The second tool is grammar; and I couldn’t be more delighted to read that King included this much neglected subject as an essential writing tool.  It is my personal feeling, based on reading a lot of contemporary poetry, that this is a tool which needs to be consciously honed by many poets today.  My impression is that there are a lot of modern poets who just don’t have a good grip on English grammar.  I say this because of such simple things as observing an inability to distinguish between ‘its’ and ‘it’s’, or confusion over when a word is a plural and when a word is a possessive (let alone plural possessive).

I also sense a lack of grammatical chops when I read poems, mostly free verse, where there is zero coordination between lineation and grammatical structure.  Yes, I know, no doubt the poet was using their ‘feelings’ to determine lineation.  Sure, sure.  But I have a sneaking suspicion that one of the primary reasons for the slovenly lineation which is so common among free verse poets today is simply a lack of understanding regarding basic sentence structure, parts of speech, phrasing.  At least from my perspective, and from King’s as well, that is the conclusion one is forced to draw.

King has some interesting things to say about grammar which, I think, apply to the poet as well.  On page 121 King writes, “One who does grasp the rudiments of grammar finds a comforting simplicity at its heart, where there need be only nouns, the words that name, and verbs, the words that act.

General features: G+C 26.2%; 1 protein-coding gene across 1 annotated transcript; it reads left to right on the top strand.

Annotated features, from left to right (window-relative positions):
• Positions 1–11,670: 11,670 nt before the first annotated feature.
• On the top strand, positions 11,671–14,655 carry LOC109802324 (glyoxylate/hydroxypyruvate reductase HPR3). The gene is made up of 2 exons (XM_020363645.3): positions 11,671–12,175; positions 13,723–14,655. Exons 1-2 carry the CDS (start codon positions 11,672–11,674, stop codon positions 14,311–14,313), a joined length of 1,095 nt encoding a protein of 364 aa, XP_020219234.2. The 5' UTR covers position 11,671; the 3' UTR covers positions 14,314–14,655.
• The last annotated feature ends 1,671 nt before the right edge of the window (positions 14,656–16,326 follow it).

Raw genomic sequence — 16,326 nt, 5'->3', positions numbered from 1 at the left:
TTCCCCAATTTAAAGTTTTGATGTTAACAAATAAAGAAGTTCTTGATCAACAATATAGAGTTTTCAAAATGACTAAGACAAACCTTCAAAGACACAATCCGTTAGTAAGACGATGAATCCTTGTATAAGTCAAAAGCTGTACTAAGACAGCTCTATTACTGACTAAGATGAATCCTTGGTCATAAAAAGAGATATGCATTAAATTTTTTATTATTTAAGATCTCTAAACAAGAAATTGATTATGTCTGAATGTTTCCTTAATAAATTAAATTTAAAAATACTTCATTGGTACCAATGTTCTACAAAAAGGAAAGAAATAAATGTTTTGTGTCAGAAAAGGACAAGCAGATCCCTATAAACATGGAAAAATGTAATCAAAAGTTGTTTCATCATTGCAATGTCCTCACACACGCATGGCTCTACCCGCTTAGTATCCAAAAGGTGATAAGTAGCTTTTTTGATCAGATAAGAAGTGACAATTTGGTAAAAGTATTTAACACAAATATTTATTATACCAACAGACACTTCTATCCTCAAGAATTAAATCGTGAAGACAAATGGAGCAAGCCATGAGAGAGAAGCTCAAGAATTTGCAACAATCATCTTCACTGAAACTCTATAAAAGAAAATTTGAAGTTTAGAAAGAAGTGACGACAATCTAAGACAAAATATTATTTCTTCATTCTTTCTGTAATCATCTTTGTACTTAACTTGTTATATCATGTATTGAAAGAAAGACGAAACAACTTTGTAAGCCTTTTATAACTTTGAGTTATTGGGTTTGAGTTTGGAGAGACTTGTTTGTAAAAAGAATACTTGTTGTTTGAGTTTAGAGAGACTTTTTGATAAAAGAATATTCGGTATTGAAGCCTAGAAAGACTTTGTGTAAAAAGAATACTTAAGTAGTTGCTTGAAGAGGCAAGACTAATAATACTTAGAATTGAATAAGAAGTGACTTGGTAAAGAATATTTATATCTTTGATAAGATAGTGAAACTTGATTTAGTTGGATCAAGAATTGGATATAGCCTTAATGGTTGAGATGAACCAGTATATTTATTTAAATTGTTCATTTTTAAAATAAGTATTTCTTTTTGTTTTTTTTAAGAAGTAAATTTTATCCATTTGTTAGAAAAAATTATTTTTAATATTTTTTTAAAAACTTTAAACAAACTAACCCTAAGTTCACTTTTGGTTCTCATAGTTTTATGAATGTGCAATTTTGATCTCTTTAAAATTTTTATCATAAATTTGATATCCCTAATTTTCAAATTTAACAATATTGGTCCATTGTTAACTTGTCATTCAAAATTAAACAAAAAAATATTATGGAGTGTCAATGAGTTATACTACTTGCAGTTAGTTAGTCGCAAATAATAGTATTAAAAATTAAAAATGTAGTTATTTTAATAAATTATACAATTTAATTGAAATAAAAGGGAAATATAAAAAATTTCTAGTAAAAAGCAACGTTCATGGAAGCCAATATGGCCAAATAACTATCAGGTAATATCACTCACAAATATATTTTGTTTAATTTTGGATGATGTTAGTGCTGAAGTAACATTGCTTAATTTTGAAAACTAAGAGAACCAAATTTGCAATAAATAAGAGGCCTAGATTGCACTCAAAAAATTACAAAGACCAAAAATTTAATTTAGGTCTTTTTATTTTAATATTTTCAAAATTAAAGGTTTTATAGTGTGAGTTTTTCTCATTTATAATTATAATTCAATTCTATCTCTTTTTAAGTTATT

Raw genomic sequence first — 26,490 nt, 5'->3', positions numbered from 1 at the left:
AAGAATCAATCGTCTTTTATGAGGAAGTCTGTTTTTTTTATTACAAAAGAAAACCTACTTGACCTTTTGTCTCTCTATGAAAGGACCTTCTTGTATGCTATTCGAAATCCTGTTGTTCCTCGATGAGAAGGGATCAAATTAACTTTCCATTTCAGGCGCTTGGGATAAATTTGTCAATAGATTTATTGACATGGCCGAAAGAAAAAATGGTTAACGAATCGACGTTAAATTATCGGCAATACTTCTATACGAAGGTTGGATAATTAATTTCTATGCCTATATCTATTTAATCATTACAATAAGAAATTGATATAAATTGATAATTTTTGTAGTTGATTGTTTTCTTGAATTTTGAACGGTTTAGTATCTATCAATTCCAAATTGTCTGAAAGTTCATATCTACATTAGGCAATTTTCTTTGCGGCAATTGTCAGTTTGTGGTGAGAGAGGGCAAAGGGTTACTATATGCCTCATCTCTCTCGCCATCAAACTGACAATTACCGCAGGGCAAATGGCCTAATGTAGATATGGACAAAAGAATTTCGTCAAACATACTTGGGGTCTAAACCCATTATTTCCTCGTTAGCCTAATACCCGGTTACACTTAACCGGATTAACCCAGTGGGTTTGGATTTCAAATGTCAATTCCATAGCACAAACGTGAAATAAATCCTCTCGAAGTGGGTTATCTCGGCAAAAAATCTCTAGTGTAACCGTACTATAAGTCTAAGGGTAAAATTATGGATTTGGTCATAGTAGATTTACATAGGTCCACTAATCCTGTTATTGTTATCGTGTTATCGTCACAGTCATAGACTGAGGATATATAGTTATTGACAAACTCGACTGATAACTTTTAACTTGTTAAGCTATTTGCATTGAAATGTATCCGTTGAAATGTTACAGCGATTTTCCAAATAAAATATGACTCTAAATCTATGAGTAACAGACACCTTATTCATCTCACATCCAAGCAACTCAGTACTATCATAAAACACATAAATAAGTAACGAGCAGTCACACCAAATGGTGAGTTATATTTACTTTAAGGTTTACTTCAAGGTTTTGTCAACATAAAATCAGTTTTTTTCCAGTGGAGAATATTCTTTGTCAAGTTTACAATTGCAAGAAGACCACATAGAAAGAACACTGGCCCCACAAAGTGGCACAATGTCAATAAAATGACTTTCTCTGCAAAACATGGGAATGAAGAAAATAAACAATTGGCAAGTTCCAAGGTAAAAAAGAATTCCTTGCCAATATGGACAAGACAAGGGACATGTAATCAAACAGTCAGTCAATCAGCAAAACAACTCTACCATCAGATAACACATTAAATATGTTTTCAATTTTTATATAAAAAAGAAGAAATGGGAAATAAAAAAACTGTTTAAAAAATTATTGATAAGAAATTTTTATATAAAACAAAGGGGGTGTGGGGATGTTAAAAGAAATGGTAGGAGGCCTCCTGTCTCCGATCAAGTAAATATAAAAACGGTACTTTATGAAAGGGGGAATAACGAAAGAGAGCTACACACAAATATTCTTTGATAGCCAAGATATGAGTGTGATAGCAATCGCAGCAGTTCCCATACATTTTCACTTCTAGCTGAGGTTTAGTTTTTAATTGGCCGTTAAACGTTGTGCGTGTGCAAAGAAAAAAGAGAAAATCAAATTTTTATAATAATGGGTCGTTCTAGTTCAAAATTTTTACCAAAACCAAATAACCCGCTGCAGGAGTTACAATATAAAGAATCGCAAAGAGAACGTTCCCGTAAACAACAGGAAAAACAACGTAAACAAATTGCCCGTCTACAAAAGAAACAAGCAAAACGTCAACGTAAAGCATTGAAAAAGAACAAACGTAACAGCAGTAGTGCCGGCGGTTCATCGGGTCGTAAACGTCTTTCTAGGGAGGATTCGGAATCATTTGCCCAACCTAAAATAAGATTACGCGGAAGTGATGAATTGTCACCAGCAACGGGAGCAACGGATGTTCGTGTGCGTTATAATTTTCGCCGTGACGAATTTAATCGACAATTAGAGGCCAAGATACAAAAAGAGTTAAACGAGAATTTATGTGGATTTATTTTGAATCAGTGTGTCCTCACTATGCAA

“Take any noun, put it with any verb, and you have a sentence.  It never fails. Rocks explode.  Jane transmits.  Mountains float.  These are all perfect sentences.  Many such thoughts make little rational sense, but even the stranger ones (Plums deify!) have a kind of poetic weight that’s nice.”  Right on, Stephen.  I can’t help but think that some of the weirder projects for cultivating a grammar in English Language Haiku that limits, or eliminates, verb usage is derived from a lack of basic grammatical understanding.

King goes so far as to recommend that you purchase Warriner’s English Grammar.  I was not familiar with this grammar.  When I looked it up online I found that it is a basic English Grammar that was widely used in grade schools for many years.  Obviously King used it, remembers it, and likely still uses it.  I agree with King; every poet should have on their shelf a basic grammar to reference and to refresh their understanding.

That’s the end of King’s first level of his toolbox; though he has more tools at lower levels of the toolbox.  As a poet I would add one more to the top drawer of a poet’s toolbox: lineation.  Lineation is not of crucial concern for the novelist; but for the poet it is absolutely essential.  And for the syllabic poet it is doubly essential.  I have written about this before, so I won’t repeat myself except to say that without a sure grasp of how to define a line, a syllabic poet’s work will, in all likelihood, end up reading like, and sounding like, free verse.  It is lineation which distinguishes a syllabic approach to poetry from that of free verse and metrical verse.

King’s book On Writing is an easy read.  The mixture of memoir and tips on how to write is well balanced and keeps the reader engaged.  I learned a lot from this enjoyable book; perhaps you will as well.